HPP financed, owns, and operates the 345kW solar array and the Seattle Mariners will host the system under a long-term Solar Services Agreement (Power Purchase Agreement). The project benefits from a Production Based Incentive under the Arizona Public Service Schools & Governments Program.
About the Peoria Sports Complex
The Peoria Sports Complex, located near Phoenix, Ariz., is the spring training and player development home of the Seattle Mariners and San Diego Padres. The first two-team facility built in the country celebrated its 20th anniversary in 2013 and is considered by many as the premier baseball facility in the country. Sitting on 150 acres, each team has six major league sized practice fields, several half fields, a newly constructed 55,000+ square foot clubhouse, indoor/outdoor batting tunnels and cages, and are joined in the middle by a 11,000+ seat stadium. For the second consecutive year, Major League Baseball has named the Seattle Mariners the American League Recycling Champions.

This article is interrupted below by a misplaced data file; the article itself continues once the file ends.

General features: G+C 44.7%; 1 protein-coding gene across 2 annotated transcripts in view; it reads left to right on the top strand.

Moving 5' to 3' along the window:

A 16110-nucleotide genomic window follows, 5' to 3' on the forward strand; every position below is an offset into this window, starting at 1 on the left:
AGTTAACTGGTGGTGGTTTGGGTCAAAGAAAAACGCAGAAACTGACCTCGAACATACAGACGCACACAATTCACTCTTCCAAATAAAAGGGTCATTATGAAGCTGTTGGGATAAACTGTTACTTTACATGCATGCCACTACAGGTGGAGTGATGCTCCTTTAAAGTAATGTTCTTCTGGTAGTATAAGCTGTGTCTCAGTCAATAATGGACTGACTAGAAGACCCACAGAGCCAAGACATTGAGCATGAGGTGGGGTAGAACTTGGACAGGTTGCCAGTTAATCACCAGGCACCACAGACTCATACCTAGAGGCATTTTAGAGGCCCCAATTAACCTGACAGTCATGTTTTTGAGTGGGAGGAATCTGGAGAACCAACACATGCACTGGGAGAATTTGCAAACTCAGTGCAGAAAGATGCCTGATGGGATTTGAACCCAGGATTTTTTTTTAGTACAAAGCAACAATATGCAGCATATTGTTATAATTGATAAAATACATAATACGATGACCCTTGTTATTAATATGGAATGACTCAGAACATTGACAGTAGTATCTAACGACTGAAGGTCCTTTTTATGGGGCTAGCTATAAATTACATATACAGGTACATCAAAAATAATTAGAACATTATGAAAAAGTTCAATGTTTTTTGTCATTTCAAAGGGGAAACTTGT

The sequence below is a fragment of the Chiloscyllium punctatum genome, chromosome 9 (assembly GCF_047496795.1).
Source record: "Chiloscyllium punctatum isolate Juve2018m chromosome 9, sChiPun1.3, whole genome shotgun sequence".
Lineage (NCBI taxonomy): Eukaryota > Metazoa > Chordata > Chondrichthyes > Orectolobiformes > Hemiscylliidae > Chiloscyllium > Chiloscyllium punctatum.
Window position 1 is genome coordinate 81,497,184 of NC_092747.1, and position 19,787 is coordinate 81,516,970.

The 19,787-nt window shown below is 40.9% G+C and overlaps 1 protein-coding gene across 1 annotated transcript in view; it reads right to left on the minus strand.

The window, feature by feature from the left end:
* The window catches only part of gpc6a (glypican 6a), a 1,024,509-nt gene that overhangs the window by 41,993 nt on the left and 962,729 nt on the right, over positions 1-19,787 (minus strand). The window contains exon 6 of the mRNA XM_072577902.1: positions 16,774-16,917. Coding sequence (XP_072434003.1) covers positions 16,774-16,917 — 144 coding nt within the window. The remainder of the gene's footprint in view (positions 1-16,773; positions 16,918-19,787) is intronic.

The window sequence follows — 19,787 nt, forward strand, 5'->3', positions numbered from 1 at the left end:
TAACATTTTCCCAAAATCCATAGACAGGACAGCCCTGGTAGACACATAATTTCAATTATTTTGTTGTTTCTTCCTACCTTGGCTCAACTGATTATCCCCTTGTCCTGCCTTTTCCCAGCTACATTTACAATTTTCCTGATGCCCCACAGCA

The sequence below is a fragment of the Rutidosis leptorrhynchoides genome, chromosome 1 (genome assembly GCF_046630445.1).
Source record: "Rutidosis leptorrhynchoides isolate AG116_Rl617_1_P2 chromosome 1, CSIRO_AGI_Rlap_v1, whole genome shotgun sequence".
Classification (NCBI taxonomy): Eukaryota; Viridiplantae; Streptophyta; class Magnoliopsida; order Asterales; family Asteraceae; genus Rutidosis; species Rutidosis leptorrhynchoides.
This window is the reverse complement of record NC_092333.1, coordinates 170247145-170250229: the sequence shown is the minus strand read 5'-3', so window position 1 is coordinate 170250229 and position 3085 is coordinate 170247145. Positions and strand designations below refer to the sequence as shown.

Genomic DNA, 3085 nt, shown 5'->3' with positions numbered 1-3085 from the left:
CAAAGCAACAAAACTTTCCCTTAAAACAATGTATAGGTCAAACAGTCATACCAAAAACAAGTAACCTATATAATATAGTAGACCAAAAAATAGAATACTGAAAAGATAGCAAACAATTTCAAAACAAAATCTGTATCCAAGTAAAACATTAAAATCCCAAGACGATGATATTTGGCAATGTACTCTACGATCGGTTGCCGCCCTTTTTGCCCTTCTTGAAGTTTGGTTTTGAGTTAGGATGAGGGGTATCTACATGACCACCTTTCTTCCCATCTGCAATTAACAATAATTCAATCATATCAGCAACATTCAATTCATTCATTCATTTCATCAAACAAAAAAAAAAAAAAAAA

About Healthy Planet Partners, LLC
Headquartered in Greenwich, CT, Healthy Planet Partners, LLC (HPP) focuses on investments in clean energy and efficiency technologies for commercial, industrial, governmental and utility clients. The firm provides capital and expertise to help clients lower operational costs and reduce environmental impact by maximizing their facility's performance. For further information about HPP, see www.healthyplanetpartners.com
Kyocera is one of the world's leading producers and suppliers of solar photovoltaic modules and systems. Throughout its 39-year history of innovation in solar technology, the company has been recognized as an industry pioneer with multiple world records in multicrystalline silicon cell efficiency. Kyocera was the only solar module manufacturer to earn the highest rating across all six PV module test categories in GTM Research's July 2014 PV Module Reliability Scorecard. Kyocera serves thousands of residential and industrial customers in both developed and developing regions, with more than 5 gigawatts of solar collection equipment installed since 1975. Kyocera Solar Inc.